Since the age of eleven, I’ve been filled with enough teenage angst to drive the plots of more than a few 90s teen dramedies. You may be asking yourself why an eleven-year-old should be so glum? Well, I can blame it all (or most of it) on those melodramatic, oversexed, under-acted teen movies that not only defined Gen X but also left an indelible stain on generations to come.
This aforementioned stain is what propelled me from the world of Scholastic book clubs and Nicktoons and sent me hurdling into pre-mature adolescence, transforming me into a brooding, introspective and more than slightly precocious fifth grader.
Although I was born in 1988 and was technically not “teen” or even “tween” enough to watch these movies when they originally came out, my older cousins, who I looked up to and desperately wanted to fit in with, were all at the perfect age to be seduced by these films. This soon trickled down and permeated my equally impressionable mind.
I remember seeing She’s All That with a group of my fellow fifth grade girlfriends one Saturday night with my dad acting as chaperone. I found the film inspiring. Not only that Rachael Leigh Cook could transform from ugly nerdy duckling, woo the hot quarterback, and dethrone
the bitchy queen bee all in the course of an hour and 45 minutes, but that in just a few years I could and would look, walk and talk just like these beautifully glossy and manicured actors playing “teens” on the screen. This was what it was like to be a teenager to me. I was blissfully unaware at the time that most of these actors were at least 25 years old and were far removed from the teenage experience, much like the writers and directors that created these films.
I took most of my social cues from these films, expecting the world of high school to be just like Can’t Hardly Wait and for everyone to fully embody their respective stereotype. However, once I actually became a teenager and entered high school, these illusions quickly crumbled. Parents were not going out of town every weekend and leaving their kids to throw wild parties, nor were popular jocks taking bets to transform bookworms into homecoming queens. Most of the kids I encountered in high school were normal-looking, not highly stylized nor overly articulate and sophisticated. Maybe this because we were all actually teenagers.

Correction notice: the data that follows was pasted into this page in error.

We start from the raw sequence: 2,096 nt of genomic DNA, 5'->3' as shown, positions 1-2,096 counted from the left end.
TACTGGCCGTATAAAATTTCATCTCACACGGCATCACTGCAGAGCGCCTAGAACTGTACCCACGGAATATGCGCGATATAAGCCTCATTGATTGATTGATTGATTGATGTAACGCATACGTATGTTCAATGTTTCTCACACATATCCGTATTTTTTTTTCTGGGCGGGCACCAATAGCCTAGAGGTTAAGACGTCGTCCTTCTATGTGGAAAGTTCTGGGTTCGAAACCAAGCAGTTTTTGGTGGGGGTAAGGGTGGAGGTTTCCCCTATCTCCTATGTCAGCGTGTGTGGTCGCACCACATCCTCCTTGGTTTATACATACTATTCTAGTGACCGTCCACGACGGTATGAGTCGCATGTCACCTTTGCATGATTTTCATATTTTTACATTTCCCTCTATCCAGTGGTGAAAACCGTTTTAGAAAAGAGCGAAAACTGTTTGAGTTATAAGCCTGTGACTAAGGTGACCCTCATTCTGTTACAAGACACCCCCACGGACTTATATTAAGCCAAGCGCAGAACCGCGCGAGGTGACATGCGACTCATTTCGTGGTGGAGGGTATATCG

Sure, there were some parties where kids would experiment with alcohol or drugs, but more often than not, the high school parties I attended were full of awkward kids trying to decode if the person across the room really had a crush on them. This was not the high school experience Cruel Intentions prepared me for.
I can safely say that I am not the only person who has gotten caught up in the allure of the 90s teen movie genre. From talking with many of my peers, we reminisce and look back fondly on the movies that were supposed to be depicting our experiences. So many of us feel slighted about the actual experiences depicted on screen. When you really look at it, these were not teen movies we were watching. Yes, they used the same slang as we did and dressed like we did (although in slightly better, more expensive clothing), but these were neither teenagers nor teen experiences we were viewing. These were adults masquerading as teens and dealing with adult issues. Nineties teen movies urged teens to grow up faster and take on more then our inexperienced minds could even wrap our heads around.
Don’t get me wrong, I definitely enjoyed these films and they certainly left a huge impact on my adolescence, but they also helped me to realize that I would definitely choose studying for the SATs and grabbing pizza after soccer practice rather than having my dad catch me getting it on with a pastry any day.
Written by Simone Tetteh. http://twitter.com/simonetetteh